BPRD: From Hellboy to Frog Town

BPRD: From Hellboy to Frog Town

Early on in the Hellboy stories, creator Mike Mignola carved out an assortment of eclectic and inventive characters. Hellboy remained at the center, but the company he kept – and the creatures he fought – proved to be just as exciting for readers – and the cartoonist himself. Central to that was the B.P.R.D. – Bureau for Paranormal Research and Defense.

While the BPRD first appeared in a supporting role in the Hellboy titles, it has found its own spot in the sun with various miniseries since 2002. All the while it's been chasing a invasion of frog creatures first seen all the way back in the first 1993 Hellboy story, Seed of Destruction. Through various miniseries, the BPRD has researched, attacked and fought off the frog menace in virtually all corners of the globe. And in the upcoming miniseries BPRD: King of Fear beginning this January, the final story – and final fate – of the Frog War is told.

BPRD: King of Fear wraps up BPRD's Scorched Earth trilogy, which started with The Warning and The Black Goddess. For these, Mike Mignola enlisted the aid of co-writer John Arcudi and esteemed artist Guy Davis to tell the final act of one of the Hellboy world's oldest menaces.

Newsarama: So John, what is this new BPRD volume King of Fear about?

John Arcudi: It's about the beginning of the end.   At the same time, it really is the end of the "Frog War" continuity.  We're going to wrap that up in a way that will, we hope, give longtime BPRD readers a feeling of satisfaction.  They've made it to the end of a story line.  But, as in life, endings creates all kinds of difficulties.  The BPRD's work is far from finished.

Nrama: You've got readers coming at this from all sides – some are ardent followers of the BPRD comic series, while some may just know of the characters from their appearances in the Hellboy movies. Can you give us a brief primer on the team?

Arcudi: Certainly! The BPRD is a govt. organization that's been investigating (and defending human beings from) harmful paranormal activities in the world since 1947.  Hellboy left the BPRD some years back, and since then the Bureau has primarily been battling a giant "Frog" invasion.  These strange amphibious creatures are linked to major supernatural forces trying to turn the earth into a breeding ground for the new generation of monster gods.  The Frogs are sort of like advance ground forces in a war, and the thinking of the BPRD is, defeat them, and strike a blow to the enemy.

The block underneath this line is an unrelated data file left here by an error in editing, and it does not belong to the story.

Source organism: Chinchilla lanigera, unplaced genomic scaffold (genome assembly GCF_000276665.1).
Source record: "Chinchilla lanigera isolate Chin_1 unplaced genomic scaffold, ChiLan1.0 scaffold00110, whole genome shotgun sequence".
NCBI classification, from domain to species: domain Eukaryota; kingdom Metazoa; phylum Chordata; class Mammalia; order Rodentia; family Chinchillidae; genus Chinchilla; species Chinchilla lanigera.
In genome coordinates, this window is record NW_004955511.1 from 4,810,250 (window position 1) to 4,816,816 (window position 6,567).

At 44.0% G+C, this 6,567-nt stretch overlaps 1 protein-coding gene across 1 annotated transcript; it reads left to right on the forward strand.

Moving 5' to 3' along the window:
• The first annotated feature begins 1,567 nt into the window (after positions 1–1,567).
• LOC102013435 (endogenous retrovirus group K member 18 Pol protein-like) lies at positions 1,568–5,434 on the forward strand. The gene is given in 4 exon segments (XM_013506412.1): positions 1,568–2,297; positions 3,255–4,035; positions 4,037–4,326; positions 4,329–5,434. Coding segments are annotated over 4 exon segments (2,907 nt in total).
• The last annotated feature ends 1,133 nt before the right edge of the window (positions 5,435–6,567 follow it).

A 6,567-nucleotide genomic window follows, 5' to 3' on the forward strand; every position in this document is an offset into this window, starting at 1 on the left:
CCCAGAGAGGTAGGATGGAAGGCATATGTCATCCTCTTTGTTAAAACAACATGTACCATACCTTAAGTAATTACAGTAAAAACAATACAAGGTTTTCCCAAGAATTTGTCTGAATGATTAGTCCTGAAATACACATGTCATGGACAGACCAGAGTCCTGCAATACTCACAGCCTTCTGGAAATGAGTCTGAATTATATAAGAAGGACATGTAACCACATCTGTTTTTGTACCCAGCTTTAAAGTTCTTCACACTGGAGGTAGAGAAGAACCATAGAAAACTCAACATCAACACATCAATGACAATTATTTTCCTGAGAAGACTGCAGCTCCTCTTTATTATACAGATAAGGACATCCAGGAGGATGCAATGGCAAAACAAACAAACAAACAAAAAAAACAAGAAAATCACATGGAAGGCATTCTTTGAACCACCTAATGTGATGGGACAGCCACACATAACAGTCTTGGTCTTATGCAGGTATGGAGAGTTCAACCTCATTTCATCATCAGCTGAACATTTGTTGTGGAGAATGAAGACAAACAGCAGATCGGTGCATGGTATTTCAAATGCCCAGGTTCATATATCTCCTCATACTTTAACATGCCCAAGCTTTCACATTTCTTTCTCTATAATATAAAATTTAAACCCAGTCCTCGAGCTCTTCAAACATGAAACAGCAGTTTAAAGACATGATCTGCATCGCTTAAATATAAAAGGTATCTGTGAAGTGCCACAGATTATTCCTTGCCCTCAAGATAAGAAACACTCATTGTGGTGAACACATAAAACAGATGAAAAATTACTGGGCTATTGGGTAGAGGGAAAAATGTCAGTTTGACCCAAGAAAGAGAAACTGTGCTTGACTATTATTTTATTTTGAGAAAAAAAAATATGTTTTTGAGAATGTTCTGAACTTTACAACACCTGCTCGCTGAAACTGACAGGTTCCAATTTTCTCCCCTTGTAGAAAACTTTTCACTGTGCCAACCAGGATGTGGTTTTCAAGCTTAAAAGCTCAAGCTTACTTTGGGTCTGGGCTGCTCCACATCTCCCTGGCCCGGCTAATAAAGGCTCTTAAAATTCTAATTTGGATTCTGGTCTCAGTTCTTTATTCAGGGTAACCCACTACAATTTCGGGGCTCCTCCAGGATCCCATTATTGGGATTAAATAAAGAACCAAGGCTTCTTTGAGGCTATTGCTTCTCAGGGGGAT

Nrama: Originally, the BPRD worked in concert with most of the world's governments… but after the last miniseries, they've really burned their bridge with the United States. How does the BPRD work now?

Arcudi: Not so differently from the way they did before, but just with a smaller budget. Given, however, that they have Liz Sherman, fire  goddess, that's probably not so big of a deal.  They can still kick ass.  Liz in particular kicks a lot of ass.  Way more than she should, as it turns out.

Nrama: At the end of the last miniseries, it seems the team is heading off in two directions: one to put an end to those damned frogs, but also to save Lobster Johnson's soul. Is the latter what Kate's doing?

Arcudi: Right. She's after peace for Lobster Johnson's soul. Johann's ectoplasm has been commandeered by the Lobster's spirit.  He's not malicious about it, in fact, the spirit is disoriented.  His body is buried in Austria, and Kate is just trying to help the Lobster's ghost find his way.

Nrama: This is said to wrap up the whole Frog Menace saga, from the original Hellboy: Seed of Destruction to the BPRD miniseries The Warning and The Black Goddess. Is that true?

Arcudi: Everything?  Well, no.  There are a few little threads we'll be picking up later, things some readers might now believe to be insignificant.  But it does tie up the larger threads rather  neatly.  The Liz story line is resolved,  and the Lobster story reaches completion, and other things, too.  But the BPRD is a sprawling history book that carries through lots of character development from  series-to-series.  We can't have everything come back to square one at the end of every arc, we can't have characters return to the way they were in the first issue of that arc. This is not a super-hero book that has to maintain a status quo. Things are changing.

Nrama: Yes. Readers should check out the recent revelations on Hellboy himself in that title.

Going from the BPRD team in the book to the BPRD team that makes the book, what's the collaborative process between you and Mike like these days?

Arcudi: For the ;ast three arcs we've worked together very closely.  He had the overarching structure in mind, and I had to fill in a lot of the gaps.  On this series in particular, we both knew where it was going, but we had to piece together exactly how we would get there, and some of the bigger revelations were talked about in great detail.

Nrama: And I can't leave you alone without asking about artist Guy Davis. As one of the first people to see the pages Guy does for BPRD, what's it like for you to write with him in the wings to draw it all?

Arcudi: Guy Davis is a force of friggin'  nature.  Mike and I are not only happy to be working with Guy; we're lucky to be working with him.  He can (and does) do anything.  The quiet scenes of spookiness, the giant explosions of action, the funny moments,  the sad moments.  Really, we'd need at least two other artists to replace him. Thank God we don't have to do that.

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